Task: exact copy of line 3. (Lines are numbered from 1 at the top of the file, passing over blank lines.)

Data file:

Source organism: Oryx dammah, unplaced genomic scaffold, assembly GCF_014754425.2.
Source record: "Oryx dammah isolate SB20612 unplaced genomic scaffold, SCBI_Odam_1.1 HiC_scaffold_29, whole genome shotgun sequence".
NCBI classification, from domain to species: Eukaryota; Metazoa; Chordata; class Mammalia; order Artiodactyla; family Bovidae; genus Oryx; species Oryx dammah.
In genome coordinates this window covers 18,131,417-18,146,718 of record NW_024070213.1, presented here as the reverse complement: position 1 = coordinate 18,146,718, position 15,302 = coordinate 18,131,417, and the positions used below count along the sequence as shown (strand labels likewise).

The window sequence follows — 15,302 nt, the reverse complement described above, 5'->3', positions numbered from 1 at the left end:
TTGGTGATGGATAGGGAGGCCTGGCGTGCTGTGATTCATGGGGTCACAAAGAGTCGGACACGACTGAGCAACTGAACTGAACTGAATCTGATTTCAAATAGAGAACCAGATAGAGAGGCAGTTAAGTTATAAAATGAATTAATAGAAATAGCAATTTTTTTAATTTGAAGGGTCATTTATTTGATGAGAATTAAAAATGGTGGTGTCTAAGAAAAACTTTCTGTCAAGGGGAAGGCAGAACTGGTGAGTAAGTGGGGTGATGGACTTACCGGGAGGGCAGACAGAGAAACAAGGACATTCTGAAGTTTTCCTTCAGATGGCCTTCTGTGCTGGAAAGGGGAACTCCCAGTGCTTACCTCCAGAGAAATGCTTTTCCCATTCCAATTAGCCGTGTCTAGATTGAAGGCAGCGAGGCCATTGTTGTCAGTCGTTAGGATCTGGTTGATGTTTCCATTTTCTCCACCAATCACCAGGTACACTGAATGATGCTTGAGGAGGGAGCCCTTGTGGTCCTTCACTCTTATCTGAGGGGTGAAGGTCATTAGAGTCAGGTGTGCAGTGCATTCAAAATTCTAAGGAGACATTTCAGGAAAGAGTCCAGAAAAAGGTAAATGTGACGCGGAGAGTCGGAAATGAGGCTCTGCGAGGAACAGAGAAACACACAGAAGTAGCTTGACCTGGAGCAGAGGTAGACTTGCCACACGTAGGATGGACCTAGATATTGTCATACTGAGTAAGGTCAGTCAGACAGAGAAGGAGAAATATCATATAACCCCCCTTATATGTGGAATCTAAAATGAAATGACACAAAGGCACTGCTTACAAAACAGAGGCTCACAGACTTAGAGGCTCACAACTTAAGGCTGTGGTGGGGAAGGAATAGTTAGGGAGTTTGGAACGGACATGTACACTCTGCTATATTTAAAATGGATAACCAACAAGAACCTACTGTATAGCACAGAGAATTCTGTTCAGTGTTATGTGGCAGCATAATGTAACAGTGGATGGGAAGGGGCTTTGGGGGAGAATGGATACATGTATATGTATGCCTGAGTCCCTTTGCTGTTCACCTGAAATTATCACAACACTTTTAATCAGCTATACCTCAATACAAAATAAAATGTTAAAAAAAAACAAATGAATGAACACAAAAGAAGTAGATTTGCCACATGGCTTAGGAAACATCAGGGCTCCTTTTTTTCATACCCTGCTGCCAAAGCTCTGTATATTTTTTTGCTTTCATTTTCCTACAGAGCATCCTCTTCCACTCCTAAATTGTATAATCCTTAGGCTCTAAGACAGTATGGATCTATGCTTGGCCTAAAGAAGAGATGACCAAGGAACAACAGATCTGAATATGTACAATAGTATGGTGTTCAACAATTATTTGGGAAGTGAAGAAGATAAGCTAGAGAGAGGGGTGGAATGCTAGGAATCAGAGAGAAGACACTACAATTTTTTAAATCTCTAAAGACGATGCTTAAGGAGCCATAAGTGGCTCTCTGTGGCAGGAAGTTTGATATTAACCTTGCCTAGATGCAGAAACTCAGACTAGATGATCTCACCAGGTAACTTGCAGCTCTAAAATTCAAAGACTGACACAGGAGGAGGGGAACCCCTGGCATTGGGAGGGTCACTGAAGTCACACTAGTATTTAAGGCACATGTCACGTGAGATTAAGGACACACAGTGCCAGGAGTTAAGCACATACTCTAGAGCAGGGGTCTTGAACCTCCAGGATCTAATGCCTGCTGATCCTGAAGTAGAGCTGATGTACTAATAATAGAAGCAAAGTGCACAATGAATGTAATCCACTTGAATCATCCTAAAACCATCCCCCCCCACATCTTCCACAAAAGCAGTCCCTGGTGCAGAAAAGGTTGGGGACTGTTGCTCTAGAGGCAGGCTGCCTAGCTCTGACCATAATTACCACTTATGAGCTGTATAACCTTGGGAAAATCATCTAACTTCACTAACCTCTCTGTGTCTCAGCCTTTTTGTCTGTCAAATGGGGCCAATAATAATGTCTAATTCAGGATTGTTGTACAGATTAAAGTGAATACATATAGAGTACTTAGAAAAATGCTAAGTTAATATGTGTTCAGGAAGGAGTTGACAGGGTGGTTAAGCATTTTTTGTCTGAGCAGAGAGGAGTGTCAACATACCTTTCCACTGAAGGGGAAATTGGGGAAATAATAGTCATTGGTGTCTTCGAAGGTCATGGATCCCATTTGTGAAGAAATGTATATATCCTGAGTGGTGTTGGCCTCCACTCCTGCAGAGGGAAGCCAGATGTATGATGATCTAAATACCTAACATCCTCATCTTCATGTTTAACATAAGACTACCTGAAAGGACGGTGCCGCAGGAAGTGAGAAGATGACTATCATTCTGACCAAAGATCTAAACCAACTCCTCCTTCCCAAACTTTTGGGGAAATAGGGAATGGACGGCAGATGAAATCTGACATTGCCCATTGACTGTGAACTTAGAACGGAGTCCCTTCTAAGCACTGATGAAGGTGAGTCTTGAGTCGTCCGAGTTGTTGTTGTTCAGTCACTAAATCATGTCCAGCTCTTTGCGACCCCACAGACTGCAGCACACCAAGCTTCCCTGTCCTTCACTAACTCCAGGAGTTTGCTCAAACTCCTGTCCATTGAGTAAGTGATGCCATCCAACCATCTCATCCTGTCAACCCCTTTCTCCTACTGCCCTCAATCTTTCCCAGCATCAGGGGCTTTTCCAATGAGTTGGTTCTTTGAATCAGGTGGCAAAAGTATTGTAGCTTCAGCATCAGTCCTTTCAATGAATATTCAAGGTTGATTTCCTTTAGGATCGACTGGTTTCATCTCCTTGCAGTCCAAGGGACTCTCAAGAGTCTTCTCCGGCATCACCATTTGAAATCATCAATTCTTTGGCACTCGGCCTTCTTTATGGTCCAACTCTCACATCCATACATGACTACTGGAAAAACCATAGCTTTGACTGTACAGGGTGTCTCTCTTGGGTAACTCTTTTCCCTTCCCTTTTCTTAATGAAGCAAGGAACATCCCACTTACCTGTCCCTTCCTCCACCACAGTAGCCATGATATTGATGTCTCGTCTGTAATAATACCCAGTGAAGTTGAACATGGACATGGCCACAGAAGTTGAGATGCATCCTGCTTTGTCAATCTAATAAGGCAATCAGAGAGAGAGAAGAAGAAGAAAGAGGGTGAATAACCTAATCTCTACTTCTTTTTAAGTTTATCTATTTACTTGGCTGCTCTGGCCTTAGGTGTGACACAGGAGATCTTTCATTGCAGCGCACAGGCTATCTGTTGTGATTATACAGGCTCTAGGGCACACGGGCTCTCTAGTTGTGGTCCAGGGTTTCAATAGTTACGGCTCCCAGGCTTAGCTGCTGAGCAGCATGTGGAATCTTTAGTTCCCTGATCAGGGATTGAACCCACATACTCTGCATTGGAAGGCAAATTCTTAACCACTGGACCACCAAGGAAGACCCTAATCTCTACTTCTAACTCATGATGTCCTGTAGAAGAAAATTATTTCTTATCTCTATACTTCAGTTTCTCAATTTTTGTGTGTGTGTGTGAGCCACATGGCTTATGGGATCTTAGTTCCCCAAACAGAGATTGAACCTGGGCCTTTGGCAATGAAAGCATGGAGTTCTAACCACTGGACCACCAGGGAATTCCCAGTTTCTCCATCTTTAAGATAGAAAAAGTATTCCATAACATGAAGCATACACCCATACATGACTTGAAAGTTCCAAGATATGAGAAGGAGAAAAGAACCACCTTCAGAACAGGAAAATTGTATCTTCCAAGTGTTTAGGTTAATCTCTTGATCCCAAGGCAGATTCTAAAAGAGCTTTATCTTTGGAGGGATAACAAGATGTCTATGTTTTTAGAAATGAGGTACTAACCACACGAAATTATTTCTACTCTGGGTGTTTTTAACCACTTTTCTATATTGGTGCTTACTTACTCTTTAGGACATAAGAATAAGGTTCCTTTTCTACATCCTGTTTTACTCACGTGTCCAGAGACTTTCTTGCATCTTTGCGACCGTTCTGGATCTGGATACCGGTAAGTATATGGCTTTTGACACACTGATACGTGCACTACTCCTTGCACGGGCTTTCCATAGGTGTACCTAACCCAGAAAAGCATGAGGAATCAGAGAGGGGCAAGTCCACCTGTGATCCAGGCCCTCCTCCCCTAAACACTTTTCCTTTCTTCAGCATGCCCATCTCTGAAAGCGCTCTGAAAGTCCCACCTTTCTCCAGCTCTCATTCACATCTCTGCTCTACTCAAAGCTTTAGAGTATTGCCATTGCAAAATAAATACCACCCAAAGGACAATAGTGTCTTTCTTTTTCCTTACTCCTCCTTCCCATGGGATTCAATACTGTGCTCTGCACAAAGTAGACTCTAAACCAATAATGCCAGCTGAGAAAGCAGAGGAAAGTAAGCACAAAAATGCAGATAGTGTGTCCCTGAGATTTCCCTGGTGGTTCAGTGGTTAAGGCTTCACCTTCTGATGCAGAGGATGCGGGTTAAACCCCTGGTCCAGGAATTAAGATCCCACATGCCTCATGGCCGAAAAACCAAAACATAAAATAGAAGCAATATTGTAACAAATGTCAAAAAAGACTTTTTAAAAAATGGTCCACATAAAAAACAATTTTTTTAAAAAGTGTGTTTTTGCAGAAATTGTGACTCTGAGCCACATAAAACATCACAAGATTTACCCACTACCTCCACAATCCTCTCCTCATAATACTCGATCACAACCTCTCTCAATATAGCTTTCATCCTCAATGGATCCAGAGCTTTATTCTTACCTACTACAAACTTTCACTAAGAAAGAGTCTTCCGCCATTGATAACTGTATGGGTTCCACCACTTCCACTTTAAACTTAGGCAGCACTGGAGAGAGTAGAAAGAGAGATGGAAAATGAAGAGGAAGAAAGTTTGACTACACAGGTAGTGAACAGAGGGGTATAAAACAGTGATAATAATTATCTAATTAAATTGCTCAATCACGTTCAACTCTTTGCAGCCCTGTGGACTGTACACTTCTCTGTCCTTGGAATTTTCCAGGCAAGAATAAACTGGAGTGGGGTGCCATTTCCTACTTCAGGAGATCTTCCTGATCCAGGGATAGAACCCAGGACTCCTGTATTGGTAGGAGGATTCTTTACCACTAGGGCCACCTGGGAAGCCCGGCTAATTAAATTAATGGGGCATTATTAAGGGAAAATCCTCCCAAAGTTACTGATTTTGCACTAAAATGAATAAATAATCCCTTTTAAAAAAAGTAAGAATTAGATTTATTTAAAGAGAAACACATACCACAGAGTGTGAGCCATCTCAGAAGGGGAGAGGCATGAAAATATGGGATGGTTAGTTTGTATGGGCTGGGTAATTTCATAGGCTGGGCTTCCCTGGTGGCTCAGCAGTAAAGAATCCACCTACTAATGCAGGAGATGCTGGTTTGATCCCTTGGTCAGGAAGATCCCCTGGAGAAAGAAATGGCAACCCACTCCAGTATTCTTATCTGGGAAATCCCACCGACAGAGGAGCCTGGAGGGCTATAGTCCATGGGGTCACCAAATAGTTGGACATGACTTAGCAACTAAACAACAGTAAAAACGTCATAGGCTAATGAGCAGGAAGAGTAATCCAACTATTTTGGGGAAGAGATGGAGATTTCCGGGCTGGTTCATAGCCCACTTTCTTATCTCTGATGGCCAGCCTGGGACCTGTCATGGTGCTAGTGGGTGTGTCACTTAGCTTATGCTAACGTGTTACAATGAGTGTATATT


NCBI classification, from domain to species: Eukaryota; Metazoa; Chordata; class Mammalia; order Artiodactyla; family Bovidae; genus Oryx; species Oryx dammah.